Mammalian rod and cone photoreceptors are indispensible for vision. They convert light into electrical response, which is then propagated across the retina circuit and into the brain. Transmission of the electrical signal generated by the photoreceptors requires their synaptic connectivity with the downstream interneurons, the bipolar cells. Deficits in synaptic communication between photoreceptors and bipolar cells are known to cause congenital stationary blindness in humans, a condition characterized by poor light sensitivity and frequent co-morbidity with many other ocular conditions. Our long-term goal is to elucidate molecular and cellular mechanisms by which photoreceptors establish synapses and transmit their signals with the hope to better understand blinding conditions and devising strategies for their treatment. Two types of the photoreceptors, rods and cones, form distinct connections with different types of the bipolar cells. This synaptic specificity segregates visual inputs and plays an essential role in setting up the fundamental properties of our vision, including a wide dynamic range of light sensitivity and contrast discrimination. However, the molecular mechanisms responsible for selective connectivity between photoreceptors and their downstream bipolar neurons are unknown. We have identified a new cell adhesion- like molecule ELFN1 that specifically present at the photoreceptors synapses. We found that ELFN1 forms a trans-synaptic interaction with the principal neurotransmitter receptor in bipolar cells, mGluR6. Disruption of ELFN1 results in selective loss of rod synapses. We hypothesize that ELFN1-mGluR6 interaction play key roles in mediating selective synaptic connectivity of rod photoreceptors and direct the propagation of light signal across retina circuit. This hypothesis will be tested by pursuing three complementary Specific Aims that will (i) use knockout mouse models, and genetic rescue experiments to determine cellular mechanisms of ELFN1 function in the formation of synapse between rod photoreceptors and ON-RBC, (ii) investigate the role of ELFN1 in directing the propagation light signal across retina circuitry, and (iii) examine molecular mechanisms by which ELFN1 enables its synaptogenic effects. The strategy proposed to address these aims will entail a synergistic combination of biochemical, molecular biological, electrophysiological, and physiological approaches, each exploiting the existence of a powerful array of reagents and animal models.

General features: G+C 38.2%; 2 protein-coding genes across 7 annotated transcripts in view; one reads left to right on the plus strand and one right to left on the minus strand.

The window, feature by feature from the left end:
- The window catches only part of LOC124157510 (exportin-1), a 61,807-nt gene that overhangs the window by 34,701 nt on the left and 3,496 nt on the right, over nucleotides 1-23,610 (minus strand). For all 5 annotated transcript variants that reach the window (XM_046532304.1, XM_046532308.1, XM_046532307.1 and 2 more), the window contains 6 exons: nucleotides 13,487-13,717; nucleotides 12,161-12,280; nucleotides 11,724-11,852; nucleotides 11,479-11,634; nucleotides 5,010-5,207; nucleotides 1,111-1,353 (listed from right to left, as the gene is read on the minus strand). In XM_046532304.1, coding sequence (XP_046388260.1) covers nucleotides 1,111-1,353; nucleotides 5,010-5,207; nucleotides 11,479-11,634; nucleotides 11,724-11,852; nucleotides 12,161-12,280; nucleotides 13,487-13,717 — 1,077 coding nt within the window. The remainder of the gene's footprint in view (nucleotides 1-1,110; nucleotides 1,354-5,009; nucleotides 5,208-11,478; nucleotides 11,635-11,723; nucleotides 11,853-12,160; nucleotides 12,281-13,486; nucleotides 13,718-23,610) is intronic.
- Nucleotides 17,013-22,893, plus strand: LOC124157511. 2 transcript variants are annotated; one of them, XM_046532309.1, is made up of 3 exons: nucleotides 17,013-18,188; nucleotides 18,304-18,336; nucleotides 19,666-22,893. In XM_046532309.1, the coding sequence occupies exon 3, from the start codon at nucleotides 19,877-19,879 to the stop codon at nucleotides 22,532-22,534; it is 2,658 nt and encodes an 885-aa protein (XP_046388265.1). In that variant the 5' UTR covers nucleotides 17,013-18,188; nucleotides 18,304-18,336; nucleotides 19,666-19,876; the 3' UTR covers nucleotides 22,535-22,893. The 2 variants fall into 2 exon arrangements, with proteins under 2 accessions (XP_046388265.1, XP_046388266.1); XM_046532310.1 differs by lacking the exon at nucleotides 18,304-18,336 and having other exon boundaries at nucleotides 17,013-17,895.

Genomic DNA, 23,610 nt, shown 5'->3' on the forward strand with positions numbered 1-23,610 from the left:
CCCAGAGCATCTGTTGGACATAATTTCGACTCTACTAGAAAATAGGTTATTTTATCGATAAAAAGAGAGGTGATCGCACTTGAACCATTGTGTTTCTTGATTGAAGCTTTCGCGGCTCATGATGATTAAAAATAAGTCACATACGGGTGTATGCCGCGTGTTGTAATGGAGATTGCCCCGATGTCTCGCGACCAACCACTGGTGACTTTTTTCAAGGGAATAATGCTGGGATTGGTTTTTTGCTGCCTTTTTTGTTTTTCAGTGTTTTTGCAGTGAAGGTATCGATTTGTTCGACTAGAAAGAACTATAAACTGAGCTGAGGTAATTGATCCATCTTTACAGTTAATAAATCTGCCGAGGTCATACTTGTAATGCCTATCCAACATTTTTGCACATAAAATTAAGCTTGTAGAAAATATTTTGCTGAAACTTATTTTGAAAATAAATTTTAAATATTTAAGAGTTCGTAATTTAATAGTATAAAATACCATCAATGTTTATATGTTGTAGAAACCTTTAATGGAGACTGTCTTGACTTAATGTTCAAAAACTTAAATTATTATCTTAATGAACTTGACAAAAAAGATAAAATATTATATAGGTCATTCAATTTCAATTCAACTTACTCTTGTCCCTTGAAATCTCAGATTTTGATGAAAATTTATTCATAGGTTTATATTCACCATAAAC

Normal vision is hinged on the ability of photoreceptors to transmit their light excitation to downstream neurons in the visual circuit. Failure of this synaptic communication is a leading cause of congenital forms of night blindness. The work proposed herein will yield a clearer understanding of molecular mechanisms by which photoreceptors establish their synaptic contacts with other retina neurons and expected to increase our understanding of blinding retina diseases and could offer new strategies for their amelioration.
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